Expertise in practice

Reference projects for this range of services


Improved calculation methods for the assessing wind farm sites


Adapting wind farms to increasing loads and climatic conditions


Recommended actions to control and mitigate large-scale wind farm effects

Wind measurement

Wind measurements at specific points

Offshore wind farms are increasingly being constructed at sites mostly far away from the coast, where the wind conditions are not known with sufficient accuracy. Even at locations surveyed in the past, subsequently constructed wind farms with their wake effects can lead to a change in the prevalent wind resource. The different wind parameters are required not only for determination of the wind potential, and thus for calculating the profitability of a wind farm, but also for the design/layout of the wind turbine and its components, including the foundations and towers. Accurate measurement data, low measurement uncertainties, and, additionally, high availability are generally indispensable. To this end, Fraunhofer IWES has developed its own measurement buoy, which records meteorological and oceanographic measurement data relevant for the wind industry on the high seas. IWES also creates innovative measurement concepts utilizing a wide range of different remote sensing technologies.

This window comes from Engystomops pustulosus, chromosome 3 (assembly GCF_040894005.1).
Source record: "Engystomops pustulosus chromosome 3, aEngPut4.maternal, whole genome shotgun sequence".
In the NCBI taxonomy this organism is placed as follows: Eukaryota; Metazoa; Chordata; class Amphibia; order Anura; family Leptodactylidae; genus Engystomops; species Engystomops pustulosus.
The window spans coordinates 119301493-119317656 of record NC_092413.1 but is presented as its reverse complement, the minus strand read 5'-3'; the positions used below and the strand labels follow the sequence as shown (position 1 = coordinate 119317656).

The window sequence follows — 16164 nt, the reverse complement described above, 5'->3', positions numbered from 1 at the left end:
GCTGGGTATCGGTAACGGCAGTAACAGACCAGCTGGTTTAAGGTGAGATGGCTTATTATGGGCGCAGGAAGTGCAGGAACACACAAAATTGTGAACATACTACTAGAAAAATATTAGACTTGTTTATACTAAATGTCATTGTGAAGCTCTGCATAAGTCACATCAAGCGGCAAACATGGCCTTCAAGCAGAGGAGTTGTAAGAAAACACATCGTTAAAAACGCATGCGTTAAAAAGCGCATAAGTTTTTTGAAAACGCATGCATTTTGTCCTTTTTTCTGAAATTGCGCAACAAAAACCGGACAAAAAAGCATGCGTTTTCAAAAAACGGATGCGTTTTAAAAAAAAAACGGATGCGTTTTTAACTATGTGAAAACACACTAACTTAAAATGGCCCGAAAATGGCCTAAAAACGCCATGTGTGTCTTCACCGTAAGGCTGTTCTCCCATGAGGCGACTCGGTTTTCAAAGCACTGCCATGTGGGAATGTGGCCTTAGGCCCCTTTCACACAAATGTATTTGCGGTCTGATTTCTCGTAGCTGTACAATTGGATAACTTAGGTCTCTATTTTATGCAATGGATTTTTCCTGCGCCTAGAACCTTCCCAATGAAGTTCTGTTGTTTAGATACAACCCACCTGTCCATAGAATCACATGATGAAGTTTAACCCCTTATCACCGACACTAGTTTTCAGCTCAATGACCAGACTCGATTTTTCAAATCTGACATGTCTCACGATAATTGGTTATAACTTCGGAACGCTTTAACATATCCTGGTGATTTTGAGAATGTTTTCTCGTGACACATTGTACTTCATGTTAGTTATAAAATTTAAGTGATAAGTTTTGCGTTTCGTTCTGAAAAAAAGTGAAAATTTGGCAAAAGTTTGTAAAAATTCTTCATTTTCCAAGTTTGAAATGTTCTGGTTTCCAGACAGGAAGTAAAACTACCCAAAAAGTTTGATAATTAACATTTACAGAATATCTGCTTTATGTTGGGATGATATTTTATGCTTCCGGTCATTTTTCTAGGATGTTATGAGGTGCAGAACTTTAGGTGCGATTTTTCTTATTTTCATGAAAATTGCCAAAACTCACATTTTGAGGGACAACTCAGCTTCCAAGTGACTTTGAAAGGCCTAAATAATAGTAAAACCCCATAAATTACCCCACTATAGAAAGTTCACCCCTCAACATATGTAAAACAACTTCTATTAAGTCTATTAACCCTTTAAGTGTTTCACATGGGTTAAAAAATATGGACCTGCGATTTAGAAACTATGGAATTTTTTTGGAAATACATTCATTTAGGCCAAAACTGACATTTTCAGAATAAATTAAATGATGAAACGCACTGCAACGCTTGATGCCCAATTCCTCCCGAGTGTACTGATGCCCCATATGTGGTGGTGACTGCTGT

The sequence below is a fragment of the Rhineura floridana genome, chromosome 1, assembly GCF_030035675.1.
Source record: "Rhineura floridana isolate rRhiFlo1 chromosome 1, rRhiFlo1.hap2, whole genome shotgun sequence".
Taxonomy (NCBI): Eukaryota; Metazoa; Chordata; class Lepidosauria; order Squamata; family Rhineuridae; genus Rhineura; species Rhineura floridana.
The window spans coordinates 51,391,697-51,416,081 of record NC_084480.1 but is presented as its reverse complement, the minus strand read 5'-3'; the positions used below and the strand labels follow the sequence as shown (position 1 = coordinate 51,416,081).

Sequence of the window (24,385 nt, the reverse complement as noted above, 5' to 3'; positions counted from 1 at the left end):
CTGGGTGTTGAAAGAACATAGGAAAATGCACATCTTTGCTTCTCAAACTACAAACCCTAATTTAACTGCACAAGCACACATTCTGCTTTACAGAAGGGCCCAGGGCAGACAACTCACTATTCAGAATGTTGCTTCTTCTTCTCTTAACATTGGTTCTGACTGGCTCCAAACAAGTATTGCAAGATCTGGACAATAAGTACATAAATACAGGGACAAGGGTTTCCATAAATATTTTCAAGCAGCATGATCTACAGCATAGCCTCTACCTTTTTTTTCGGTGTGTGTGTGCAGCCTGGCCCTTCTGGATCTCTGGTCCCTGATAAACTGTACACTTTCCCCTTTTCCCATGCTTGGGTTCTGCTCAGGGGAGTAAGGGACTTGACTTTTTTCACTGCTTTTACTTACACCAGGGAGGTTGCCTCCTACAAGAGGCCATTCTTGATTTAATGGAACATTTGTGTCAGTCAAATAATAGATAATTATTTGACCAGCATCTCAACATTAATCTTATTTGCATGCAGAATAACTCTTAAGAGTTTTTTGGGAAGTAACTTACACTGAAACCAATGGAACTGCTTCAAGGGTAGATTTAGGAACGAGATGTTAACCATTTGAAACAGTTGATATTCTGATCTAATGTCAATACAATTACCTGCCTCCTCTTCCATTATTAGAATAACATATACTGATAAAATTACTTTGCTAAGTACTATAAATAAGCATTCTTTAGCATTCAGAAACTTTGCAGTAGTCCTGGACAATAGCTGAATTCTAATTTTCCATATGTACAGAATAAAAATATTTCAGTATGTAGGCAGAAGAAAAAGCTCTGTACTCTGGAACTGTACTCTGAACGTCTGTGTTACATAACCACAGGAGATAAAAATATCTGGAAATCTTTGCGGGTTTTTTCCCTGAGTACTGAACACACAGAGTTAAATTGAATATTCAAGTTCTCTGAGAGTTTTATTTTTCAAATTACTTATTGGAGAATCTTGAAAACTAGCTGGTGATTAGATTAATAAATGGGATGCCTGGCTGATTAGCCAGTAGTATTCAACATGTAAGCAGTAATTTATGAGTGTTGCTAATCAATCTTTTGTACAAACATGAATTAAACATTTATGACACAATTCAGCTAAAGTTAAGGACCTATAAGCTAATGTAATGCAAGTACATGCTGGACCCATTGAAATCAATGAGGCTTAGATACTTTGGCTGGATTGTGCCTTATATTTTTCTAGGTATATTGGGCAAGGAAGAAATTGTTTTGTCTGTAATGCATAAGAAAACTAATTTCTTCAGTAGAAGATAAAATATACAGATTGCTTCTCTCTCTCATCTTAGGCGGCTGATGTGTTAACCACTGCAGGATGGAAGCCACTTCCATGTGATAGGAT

Offshore wind surveys with floating lidar systems

Fraunhofer IWES has been working on the development of floating lidar systems (FLS) and methods for the correction of measurement data corrupted by the movements of the lidar buoy itself since 2009. The first prototype of the Fraunhofer IWES wind lidar buoy was tested for the first time offshore in 2013 and has also been in use in commercial measurement campaigns to determine offshore wind potential since 2017.

Read more

In addition to the data analysis, IWES also takes care of the planning of the measurement campaigns as well as the installation, operation, and maintenance of the lidar buoy.

The lidar buoys are made of a robust steel body for measurements far out at sea. The core element of the buoy – the WindCube V2.1 or ZX300 lidar device – is also additionally protected by an aluminum casing. The buoy’s superstructures allow the installation of further meteorological and oceanographic measuring sensor technologies; customized buoy structures are also possible.